Tales from a mixed-species flock: Stories across ornithology

storytelling event

Please join your friends and colleagues for an evening of laughter, tears, and joy as we listen to five captivating stories that reflect the depth and breadth of experiences within our ornithological community.

Like our event for the NAOC last year, we will feature five storytellers that will share 8–10 minute stories. Skilled story coaches will work with storytellers for 1 month prior to the meeting to craft their stories for the virtual stage. Story coaching will involve several 1-hour one-on-one virtual sessions tailored to participants to focus on developing their personal narratives. The preparation and coaching that our storytellers will receive is a valuable form of professional development that will help speakers improve their science communication and public speaking skills. Learning the art of storytelling makes science and the people behind it more accessible, inclusive, and relevant for broad audiences. 

If you are interested in joining us on the virtual stage to share a personal story from your experiences in ornithology, please fill out this google form with a short pitch of your story (200-word max) by 1 July. We strongly encourage pitches from ornithologists that self-identify as members of historically underrepresented groups in ornithology and birding. We also welcome story pitches from ornithologists who speak English as a second language (stories can be multilingual and translation will be available). Don’t miss this opportunity to connect with your colleagues in the ornithology community in a new and exciting way!

For more information on what makes a good story and what to expect as a featured storyteller, see The Moth’s Tips and Tricks here. For questions about this event, contact Scott Taylor.


Story Coaches

Ari Daniel

photo of ari daniel

Ari Daniel has always been drawn to science and the natural world. As a kid, he packed his green Wildlife Treasury box full of species cards. As a graduate student, Ari trained gray seal pups (Halichoerus grypus) for his Master’s degree at the University of St. Andrews, and helped tag wild Norwegian killer whales (Orcinus orca) for his Ph.D. at MIT and the Woods Hole Oceanographic Institution. These days, as Senior Digital Producer for NOVA, Senior Producer for Story Collider, and an independent science reporter for outlets including public radio, Ari works with a species he’s better equipped to understand – Homo sapiens. He has reported on science topics across five continents. He is a co-recipient of the AAAS Kavli Science Journalism Gold Award for his radio stories on glaciers and climate change in Greenland and Iceland. In the fifth grade, Ari won the “Most Contagious Smile” award.

Instagram: @mesoplodon


Emma Young

photo of emma young at microphone

Emma Young is a biologist and former Knauss Marine Policy Fellow with the U.S. Fish and Wildlife Service in Washington, D.C. She moonlights as a Ph.D. candidate and science communicator at the University of Missouri–Saint Louis, where she studies avian malaria. Emma enjoys hoarding plants, collecting souvenir pennies, and shouting about how much she loves science. In her off-hours (what are those, again?) she is a Producer for Story Collider and an avid jigsaw-puzzler.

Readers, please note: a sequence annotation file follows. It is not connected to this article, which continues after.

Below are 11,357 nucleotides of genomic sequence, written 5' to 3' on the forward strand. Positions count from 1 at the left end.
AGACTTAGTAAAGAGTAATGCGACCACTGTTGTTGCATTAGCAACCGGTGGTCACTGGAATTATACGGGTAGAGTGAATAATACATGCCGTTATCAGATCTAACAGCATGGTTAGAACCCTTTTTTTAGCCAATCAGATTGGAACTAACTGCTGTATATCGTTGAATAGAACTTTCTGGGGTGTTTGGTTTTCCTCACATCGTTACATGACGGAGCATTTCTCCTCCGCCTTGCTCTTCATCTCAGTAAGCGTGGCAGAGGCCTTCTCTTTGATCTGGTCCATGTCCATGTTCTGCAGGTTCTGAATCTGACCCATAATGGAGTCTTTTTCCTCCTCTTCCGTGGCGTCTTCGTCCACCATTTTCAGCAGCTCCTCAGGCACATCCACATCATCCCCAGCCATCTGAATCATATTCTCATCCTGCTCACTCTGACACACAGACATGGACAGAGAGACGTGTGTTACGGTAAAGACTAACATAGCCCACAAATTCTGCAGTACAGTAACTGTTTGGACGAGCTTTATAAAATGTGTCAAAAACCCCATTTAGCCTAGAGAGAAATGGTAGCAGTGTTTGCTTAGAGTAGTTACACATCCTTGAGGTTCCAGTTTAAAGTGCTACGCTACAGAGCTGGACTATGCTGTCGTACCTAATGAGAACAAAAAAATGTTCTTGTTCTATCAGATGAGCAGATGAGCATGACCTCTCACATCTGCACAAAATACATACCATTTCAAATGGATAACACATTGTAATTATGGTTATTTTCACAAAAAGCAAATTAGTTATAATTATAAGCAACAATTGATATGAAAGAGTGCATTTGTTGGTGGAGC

Twitter: @emyoung90


Storytelling Event Organizers

Dr. Scott Taylor

Assistant Professor, Department of Ecology and Evolutionary Biology, University of Colorado–Boulder

photo of scott taylor

Scott Taylor is an Assistant Professor in the Department of Ecology and Evolutionary Biology at the University of Colorado–Boulder and also the Director of the University of Colorado Boulder Mountain Research Station. Research in his group is focused on using natural hybrid zones and recent radiations to understand the genetic bases of traits involved in reproductive isolation, population divergence, and speciation, and the impacts of anthropogenic change, including climate change, on species distributions, interactions, and evolution. They are fascinated by natural history and the intersections between art and science, and are committed to doing their part to increase diversity and make the ornithological community inclusive and supportive.

Twitter: @Dr_Scott_Taylor


Dr. Nick Mason

Assistant Professor and Curator of Birds, Louisiana State University and Louisiana State University Museum of Natural Science

photo of nick mason

Nick Mason is an Assistant Professor and Curator of Birds at Louisiana State University and the Louisiana State University Museum of Natural Science. His research group studies systematics, taxonomy, and the ecology and evolution of color, song, and migration with natural history collections as the unifying theme.

Twitter: @Nick_mas0n


Dr. Desiree Narango

Postdoctoral Researcher, Biology Department, University of Massachusetts–Amherst

photo of desiree narango

Desiree is currently a postdoctoral researcher in the Biology Department at the University of Massachusetts Amherst and a 2020 David H. Smith Conservation Research Fellow. Her research focuses on understanding habitat relationships and trophic interactions between plants, insects, and birds in human-dominated land uses.

Twitter: @DLNarango


Emily Williams

Ph.D. Student, Biology, Georgetown University

photo of emily williams by a lake

Emily is a Ph.D. student in the Biology Department at Georgetown University. Emily’s research centers in migration ecology, with a focus on the evolutionary and ecological processes that give rise to variation in migratory behavior. Emily is passionate about outreach and the accessibility of science, and never foregoes an opportunity to get people excited about birds.

Twitter: @wayfaringwilly

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